The Circling of East Jerusalem – Roads 45 and 5

The Circling of East Jerusalem – Roads 45 and 5



In continuation with its plans to separate Jerusalem from the remainder of the West Bank, Israel has begun to implement a new project aimed at constructing a ring road around the city of Jerusalem. This road, consisting of Roads 45 and 5, will connect the Israeli settlements in the southern part of Jerusalem with those in the northern part, as well as connecting Jerusalem's settlements with the coastal area of Israel.

The ring road, according to the construction plans which were finalized by the Israeli Morieh company in 1996, originates from the main Hebron-Jerusalem road at the southern entrance of Talpiyot. It extends eastwards to reach El-Swahreh and El-Sharqiua village, passing through the northern edge of Sur Bahir. The road continues northwards until it crosses the Jerusalem-Ramallah road near the Jerusalem airport. This particular section of the road approximately follows the expanded East Jerusalem boundaries of 1967. The ring road further extends northwest, passing through agricultural lands from many Palestinian villages in the Jerusalem and Ramallah districts, to end at the Beit Shemen Junction in the coastal area of Israel near the Lod (Ben Gurion) airport (Map 1 and 2).

Map 1: The Planned Route of the Ring Road 


Map 2: The Ring Road – from Aerial photos

The ring road, will connect with the proposed Har Homa Settlement (Abu Ghnaim) and with the Ma'ale Adumim settlement. It will also connects with the Jerusalem-Jericho and Jerusalem-Ramallah roads. The road plans also includes three tunnels, the largest of which is 1.8 kilometers in length which will pass under Abu Dies village, emerging near Zi'em village (Map 2a). A second tunnel will pass under the Jerusalem airport and connect with the main Jerusalem-Ramallah road (Map 2b).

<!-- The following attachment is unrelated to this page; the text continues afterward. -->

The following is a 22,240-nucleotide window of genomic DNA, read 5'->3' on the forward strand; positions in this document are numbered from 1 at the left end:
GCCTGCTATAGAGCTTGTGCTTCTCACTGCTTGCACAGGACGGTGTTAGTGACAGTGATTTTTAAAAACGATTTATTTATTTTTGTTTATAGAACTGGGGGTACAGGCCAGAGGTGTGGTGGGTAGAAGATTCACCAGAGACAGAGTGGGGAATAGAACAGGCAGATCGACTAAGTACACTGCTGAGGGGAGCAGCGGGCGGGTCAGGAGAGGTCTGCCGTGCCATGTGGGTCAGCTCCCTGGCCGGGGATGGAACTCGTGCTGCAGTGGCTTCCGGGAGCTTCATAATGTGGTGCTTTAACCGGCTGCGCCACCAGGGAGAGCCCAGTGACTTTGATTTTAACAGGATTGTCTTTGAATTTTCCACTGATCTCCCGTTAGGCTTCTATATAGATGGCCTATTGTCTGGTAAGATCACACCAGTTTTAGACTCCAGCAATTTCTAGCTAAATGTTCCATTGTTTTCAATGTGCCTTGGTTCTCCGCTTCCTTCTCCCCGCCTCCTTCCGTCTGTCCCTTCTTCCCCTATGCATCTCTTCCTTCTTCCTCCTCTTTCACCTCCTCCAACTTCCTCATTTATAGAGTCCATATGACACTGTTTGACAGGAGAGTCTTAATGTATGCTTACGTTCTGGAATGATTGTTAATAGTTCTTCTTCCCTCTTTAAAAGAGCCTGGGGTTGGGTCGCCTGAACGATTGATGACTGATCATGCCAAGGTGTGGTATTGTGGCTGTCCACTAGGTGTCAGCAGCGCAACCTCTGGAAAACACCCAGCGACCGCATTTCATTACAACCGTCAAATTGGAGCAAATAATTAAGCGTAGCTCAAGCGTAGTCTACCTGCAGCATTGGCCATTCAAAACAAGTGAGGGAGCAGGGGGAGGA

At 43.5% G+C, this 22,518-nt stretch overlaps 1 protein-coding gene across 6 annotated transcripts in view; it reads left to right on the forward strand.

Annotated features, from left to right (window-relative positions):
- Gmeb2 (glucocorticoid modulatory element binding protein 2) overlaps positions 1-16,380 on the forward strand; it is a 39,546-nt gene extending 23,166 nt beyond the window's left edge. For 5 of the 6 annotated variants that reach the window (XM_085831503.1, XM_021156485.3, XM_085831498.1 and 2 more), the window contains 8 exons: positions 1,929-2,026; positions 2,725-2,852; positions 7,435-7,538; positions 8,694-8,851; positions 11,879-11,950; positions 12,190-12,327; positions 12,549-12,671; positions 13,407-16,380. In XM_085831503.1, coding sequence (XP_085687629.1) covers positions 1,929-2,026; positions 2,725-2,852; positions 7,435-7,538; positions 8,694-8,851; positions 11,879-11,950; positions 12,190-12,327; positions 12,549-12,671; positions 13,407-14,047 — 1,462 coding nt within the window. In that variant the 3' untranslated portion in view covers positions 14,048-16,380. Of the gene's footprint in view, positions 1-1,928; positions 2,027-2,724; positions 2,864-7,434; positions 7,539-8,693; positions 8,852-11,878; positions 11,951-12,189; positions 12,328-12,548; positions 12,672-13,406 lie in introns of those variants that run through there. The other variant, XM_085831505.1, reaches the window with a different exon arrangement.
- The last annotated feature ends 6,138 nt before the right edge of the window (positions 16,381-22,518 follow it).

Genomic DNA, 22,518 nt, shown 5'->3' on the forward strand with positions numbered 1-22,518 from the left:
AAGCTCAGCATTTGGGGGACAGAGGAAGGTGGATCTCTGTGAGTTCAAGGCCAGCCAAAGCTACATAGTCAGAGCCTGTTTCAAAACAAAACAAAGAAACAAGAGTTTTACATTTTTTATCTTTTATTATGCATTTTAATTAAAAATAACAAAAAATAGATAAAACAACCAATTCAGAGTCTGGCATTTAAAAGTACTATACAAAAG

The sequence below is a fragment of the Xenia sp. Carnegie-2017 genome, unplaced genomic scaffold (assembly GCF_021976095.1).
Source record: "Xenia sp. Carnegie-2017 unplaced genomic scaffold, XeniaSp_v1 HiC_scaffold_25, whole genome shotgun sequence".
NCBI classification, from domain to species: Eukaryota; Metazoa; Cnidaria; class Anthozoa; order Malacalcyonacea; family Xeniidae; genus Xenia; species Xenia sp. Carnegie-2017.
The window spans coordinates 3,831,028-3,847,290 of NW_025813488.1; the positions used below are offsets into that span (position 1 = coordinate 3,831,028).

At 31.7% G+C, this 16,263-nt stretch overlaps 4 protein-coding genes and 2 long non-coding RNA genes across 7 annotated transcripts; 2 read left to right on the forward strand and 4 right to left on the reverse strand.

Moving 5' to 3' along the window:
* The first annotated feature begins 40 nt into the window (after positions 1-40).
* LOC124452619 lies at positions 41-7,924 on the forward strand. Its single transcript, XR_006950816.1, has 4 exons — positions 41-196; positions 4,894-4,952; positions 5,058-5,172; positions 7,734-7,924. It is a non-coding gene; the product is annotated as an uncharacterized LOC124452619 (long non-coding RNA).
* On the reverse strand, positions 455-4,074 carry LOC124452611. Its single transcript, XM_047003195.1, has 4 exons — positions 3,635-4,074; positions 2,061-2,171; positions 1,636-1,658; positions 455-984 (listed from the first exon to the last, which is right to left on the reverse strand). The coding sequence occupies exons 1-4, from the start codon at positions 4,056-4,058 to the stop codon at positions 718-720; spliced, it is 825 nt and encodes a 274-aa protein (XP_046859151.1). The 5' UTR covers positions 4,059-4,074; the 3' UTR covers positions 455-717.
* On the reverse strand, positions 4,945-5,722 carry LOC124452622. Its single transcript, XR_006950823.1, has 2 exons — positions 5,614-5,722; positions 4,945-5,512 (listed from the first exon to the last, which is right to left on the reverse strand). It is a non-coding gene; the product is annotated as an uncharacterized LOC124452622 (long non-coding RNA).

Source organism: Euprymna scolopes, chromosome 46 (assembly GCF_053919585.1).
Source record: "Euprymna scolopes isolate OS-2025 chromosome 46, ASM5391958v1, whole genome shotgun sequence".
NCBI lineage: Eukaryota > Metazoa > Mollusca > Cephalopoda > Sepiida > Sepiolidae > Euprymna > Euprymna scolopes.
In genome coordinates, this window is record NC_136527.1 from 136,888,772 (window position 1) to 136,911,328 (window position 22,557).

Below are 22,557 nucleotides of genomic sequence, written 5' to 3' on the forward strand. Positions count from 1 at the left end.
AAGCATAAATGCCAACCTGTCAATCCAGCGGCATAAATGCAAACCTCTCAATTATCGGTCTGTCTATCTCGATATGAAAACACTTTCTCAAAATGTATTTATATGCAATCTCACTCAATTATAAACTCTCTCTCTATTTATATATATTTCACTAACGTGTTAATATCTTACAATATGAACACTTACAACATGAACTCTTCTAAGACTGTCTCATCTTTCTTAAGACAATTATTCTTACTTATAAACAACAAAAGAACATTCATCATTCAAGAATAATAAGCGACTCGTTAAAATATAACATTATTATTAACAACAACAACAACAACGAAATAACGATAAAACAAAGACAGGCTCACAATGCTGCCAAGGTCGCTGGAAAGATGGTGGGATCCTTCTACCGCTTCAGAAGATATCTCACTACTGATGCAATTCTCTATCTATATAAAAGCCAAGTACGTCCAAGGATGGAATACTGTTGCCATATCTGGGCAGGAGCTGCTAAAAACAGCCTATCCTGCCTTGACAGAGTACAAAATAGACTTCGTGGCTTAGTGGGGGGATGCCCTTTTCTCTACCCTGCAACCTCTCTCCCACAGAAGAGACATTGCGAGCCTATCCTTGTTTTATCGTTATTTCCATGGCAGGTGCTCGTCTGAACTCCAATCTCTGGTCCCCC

According to construction plans, the ring road necessitate the demolition of approximately 38 Palestinian homes, all of which are located in the Es-Sawahreh Esh Sharqiua, Abu Tur and Abu Dies areas (Map 2c, Map 2d, Map 2e). The road, which will stretch approximately 45 kilometers in the West Bank including East Jerusalem, will result in the expropriation and destruction of over 700 hectares (1,750 acres) of Palestinian agricultural lands.

In addition to the extensive environmental damage, the ring road will create a new reality of political separation and territorial discontinuity. According to many Israeli Knesset members, the ring road is 'designed to prevent territorial contiguity between a number of Palestinian villages in the Ramallah area. In addition, it will also keep the Jerusalem neighborhoods of Neveh Ya'acov and Pisgat Ze'ev from being completely encircled -and, in a worst case scenario, cut off – by Palestinian villages and neighborhoods.' (The Jerusalem Post, Friday 21 February 1997).

The ring road will reserve large stretches of land for the expansion of Israeli settlements in Jerusalem, especially Pisgat Omer, Pisgat Ze've, and Neve Ya'acov. Approximately 153 hectares of land have been recently confiscated from the land of neighboring village of Anata for this purpose. It will also create a physical barrier to the contiguity of Palestinian towns and villages. Similar to the military fenced road that Israel is constructing north of Bethlehem city, the ring road may prevent Palestinians from traveling between Jerusalem and Ramallah. It will furthermore separate the villages and towns of Abu Dies, Hizma, Jaba', Mukmas, Zi'em, Qalandia, and Rafat from Jerusalem (Map 1).).

Roads 45 and 5 are only a part of an extensive Israeli road network that will physically encircle Jerusalem and separate East Jerusalem from the rest of the West Bank. The planned bypass road number 4 is another part of this network. Map 3 shows roads which are proposed and under construction in the Jerusalem area.

Map 3: Planned Roads in the Jerusalem Area (Map adapted from the Israeli Ministry of Information Homepage).  



Prepared by:
The Applied Research Institute – Jerusalem

Categories: Bypass Roads